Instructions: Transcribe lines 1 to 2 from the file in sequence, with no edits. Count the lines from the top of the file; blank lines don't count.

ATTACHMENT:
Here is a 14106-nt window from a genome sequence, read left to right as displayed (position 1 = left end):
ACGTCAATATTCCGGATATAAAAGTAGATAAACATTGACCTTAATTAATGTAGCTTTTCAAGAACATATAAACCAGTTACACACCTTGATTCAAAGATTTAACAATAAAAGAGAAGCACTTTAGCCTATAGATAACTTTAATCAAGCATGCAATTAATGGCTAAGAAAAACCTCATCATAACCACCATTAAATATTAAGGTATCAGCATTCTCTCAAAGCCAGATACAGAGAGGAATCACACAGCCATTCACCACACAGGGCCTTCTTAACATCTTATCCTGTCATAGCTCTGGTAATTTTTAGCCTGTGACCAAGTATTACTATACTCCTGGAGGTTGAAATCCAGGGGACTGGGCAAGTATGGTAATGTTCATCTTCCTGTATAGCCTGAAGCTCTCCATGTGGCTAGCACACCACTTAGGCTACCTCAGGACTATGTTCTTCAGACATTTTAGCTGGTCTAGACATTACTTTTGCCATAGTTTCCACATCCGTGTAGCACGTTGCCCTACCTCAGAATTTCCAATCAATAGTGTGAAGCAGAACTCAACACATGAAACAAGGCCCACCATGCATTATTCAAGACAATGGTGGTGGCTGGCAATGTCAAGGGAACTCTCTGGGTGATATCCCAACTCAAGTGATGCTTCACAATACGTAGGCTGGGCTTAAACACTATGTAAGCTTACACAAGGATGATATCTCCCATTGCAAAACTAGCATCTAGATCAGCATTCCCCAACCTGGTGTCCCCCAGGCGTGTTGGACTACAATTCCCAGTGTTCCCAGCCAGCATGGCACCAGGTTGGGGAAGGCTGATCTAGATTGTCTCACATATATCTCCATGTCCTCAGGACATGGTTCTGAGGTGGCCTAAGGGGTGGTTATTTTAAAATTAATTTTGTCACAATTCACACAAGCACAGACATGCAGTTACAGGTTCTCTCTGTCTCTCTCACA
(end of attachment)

Here is a 14106-nt window from a genome sequence, read left to right as displayed (position 1 = left end):
ACGTCAATATTCCGGATATAAAAGTAGATAAACATTGACCTTAATTAATGTAGCTTTTCAAGAACATATAAACCAGTTACACACCTTGATTCAAAGATTTAACAATAAAAGAGAAGCACTTTAGCCTATAGATAACTTTAATCAAGCATGCAATTAATGGCTAAGAAAAACCTCATCATAACCACCATTAAATATTAAGGTATCAGCATTCTCTCAAAGCCAGATACAGAGAGGAATCACACAGCCATTCACCACACAGGGCCTTCTTAACATCTTATCCTGTCATAGCTCTGGTAATTTTTAGCCTGTGACCAAGTATTACTATACTCCTGGAGGTTGAAATCCAGGGGACTGGGCAAGTATGGTAATGTTCATCTTCCTGTATAGCCTGAAGCTCTCCATGTGGCTAGCACACCACTTAGGCTACCTCAGGACTATGTTCTTCAGACATTTTAGCTGGTCTAGACATTACTTTTGCCATAGTTTCCACATCCGTGTAGCACGTTGCCCTACCTCAGAATTTCCAATCAATAGTGTGAAGCAGAACTCAACACATGAAACAAGGCCCACCATGCATTATTCAAGACAATGGTGGTGGCTGGCAATGTCAAGGGAACTCTCTGGGTGATATCCCAACTCAAGTGATGCTTCACAATACGTAGGCTGGGCTTAAACACTATGTAAGCTTACACAAGGATGATATCTCCCATTGCAAAACTAGCATCTAGATCAGCATTCCCCAACCTGGTGTCCCCCAGGCGTGTTGGACTACAATTCCCAGTGTTCCCAGCCAGCATGGCACCAGGTTGGGGAAGGCTGATCTAGATTGTCTCACATATATCTCCATGTCCTCAGGACATGGTTCTGAGGTGGCCTAAGGGGTGGTTATTTTAAAATTAATTTTGTCACAATTCACACAAGCACAGACATGCAGTTACAGGTTCTCTCTGTCTCTCTCACA